Review: The Merchant of Venice

The Merchant of Venice
The Merchant of Venice by William Shakespeare

My rating: 5 of 5 stars

Mercy and Music

Giving The Merchant of Venice a quick read before going to see the play tonight, these two themes emerged.

First mercy. Shylock the Jew demands justice from the court, refusing to extend mercy to his debtor. He will not forgive but wants revenge. "If you prick us, do we not bleed?... if you wrong us, shall we not revenge?" The wise woman Portia warns him to extend mercy, "In the course of justice none of us should see salvation: we do pray for mercy." But Shylock says he has no need of mercy for he has never done wrong. Fortune quickly turns against him when wise Portia, disguised as the lawyer grants him his "pound of flesh," but not a drop of blood. This takes away his revenge, but wisdom (Portia) goes on to prosecute the merciless and mercenary prosecutor. He has sought the life of his debtor without cause, the penalty of which is death. By justice, he must die. But Shylock receives mercy. He loses half his wealth to his debtor, instead of his life. Had he not pursued revenge his loss would have been far less. Blessed are the merciful, for they shall receive mercy. TO the shrewd, God shows Himself shrewd. The last act continues the theme: the wives point out the fault in their new husbands, giving away their rings, and hold the power to judge or extend mercy.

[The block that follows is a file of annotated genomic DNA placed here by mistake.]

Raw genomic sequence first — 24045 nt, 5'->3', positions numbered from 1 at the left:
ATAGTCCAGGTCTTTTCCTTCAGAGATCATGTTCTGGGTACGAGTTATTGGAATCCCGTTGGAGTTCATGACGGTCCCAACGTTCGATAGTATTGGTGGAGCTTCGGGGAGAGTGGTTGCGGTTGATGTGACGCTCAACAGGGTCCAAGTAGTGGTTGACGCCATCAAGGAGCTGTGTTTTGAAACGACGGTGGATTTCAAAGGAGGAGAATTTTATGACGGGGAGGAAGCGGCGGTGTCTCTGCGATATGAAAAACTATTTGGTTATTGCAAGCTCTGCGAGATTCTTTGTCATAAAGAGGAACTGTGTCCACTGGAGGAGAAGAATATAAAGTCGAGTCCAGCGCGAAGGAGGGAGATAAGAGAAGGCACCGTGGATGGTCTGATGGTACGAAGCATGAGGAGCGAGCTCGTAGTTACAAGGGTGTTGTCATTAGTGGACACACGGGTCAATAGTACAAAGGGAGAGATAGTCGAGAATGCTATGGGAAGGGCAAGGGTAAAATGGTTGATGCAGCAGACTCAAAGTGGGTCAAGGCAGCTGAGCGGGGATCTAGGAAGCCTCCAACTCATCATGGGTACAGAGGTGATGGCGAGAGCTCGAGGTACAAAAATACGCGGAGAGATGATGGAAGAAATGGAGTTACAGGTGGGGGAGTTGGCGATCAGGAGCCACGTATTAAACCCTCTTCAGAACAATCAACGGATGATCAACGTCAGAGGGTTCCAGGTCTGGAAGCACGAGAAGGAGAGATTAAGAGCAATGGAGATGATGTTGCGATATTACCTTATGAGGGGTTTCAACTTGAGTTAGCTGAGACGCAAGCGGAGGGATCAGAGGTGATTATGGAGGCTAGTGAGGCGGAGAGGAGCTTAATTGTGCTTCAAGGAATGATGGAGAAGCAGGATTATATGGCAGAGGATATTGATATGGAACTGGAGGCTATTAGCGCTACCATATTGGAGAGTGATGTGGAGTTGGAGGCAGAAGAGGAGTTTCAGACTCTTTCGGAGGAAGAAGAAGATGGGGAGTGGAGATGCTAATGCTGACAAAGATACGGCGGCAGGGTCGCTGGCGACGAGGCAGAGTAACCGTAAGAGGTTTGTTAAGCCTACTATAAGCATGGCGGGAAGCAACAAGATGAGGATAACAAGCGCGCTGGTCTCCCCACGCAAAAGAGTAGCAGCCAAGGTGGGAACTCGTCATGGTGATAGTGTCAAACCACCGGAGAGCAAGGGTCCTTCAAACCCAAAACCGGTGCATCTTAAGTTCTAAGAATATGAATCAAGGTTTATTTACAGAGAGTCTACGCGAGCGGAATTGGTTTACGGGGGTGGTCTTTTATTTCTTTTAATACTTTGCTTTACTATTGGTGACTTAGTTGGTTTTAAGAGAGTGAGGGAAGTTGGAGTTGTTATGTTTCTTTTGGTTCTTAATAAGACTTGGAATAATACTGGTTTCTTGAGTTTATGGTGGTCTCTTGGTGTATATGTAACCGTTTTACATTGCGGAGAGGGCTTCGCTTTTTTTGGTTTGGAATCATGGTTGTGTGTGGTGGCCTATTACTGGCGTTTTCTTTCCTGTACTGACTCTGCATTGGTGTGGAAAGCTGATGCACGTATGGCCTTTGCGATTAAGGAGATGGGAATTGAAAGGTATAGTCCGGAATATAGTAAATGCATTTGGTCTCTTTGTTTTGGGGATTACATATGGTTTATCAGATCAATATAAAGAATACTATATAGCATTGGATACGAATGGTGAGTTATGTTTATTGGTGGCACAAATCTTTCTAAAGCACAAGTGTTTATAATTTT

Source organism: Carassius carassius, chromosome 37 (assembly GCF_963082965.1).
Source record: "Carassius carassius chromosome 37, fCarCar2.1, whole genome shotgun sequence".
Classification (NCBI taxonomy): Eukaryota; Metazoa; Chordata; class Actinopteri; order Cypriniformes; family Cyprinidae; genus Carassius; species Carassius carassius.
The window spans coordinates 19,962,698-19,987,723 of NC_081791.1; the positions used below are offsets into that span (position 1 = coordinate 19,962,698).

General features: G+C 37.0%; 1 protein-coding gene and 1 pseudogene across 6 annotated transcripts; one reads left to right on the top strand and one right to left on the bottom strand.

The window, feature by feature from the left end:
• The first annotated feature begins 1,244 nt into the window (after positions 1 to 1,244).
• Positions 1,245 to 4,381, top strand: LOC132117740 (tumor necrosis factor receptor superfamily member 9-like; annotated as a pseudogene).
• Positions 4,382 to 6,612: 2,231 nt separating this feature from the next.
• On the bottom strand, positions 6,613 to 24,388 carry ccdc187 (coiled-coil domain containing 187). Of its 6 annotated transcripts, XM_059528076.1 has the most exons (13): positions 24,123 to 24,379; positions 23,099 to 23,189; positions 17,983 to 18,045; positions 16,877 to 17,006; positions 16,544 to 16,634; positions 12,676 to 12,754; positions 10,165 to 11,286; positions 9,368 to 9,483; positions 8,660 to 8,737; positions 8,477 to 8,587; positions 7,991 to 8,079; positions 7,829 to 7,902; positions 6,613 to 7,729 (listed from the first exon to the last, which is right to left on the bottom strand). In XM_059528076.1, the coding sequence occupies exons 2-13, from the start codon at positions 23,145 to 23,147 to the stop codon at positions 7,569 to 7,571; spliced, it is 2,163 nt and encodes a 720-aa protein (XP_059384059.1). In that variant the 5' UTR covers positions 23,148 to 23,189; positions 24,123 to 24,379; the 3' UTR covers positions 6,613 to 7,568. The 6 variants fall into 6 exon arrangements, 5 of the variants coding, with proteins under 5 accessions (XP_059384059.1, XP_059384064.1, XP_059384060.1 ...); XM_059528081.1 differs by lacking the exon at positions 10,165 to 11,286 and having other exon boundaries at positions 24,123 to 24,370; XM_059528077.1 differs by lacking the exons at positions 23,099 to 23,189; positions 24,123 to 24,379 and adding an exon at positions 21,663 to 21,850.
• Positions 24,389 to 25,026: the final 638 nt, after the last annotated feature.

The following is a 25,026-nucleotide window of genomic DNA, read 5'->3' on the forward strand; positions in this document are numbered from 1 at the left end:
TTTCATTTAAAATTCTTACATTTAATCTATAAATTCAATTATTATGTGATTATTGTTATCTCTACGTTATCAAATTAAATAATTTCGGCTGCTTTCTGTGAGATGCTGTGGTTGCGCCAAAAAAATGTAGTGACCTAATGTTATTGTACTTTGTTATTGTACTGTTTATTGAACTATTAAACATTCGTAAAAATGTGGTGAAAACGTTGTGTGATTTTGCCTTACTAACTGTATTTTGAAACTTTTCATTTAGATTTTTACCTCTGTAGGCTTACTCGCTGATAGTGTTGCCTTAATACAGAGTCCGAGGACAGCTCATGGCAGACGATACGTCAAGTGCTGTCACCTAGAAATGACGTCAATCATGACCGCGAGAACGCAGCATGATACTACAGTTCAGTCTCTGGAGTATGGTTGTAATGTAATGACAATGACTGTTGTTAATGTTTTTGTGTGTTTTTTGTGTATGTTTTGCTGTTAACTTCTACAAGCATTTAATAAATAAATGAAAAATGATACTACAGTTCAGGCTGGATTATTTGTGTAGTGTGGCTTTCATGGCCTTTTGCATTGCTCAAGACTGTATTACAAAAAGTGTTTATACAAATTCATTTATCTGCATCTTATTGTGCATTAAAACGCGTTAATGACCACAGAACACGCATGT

Music makes a couple appearances in this play, and old Billy hails "the sweet power of music" with one of my favorite Shakespeare quotes:

"The man that hath no music in himself,
Nor is not mov'd with concord of sweet sounds,
Is fit for treasons, stratagems, and spoils;...
Let no such man be trusted. - Mark the music."

Shakespeare's treatment of "the Jew" is intriguing. He is generally considered an agent of the devil, and a mercenary lover of money more than family. In the middle his daughter leaves him and becomes a Christian, and in the end Shylock himself converts to Christianity as an alternative to death. The culture had no qualms ascribing negative vices to individuals because of their race. There may be a theological point in it all, that Judaism appeals to the law of Moses, while Christianity is based upon mercy.

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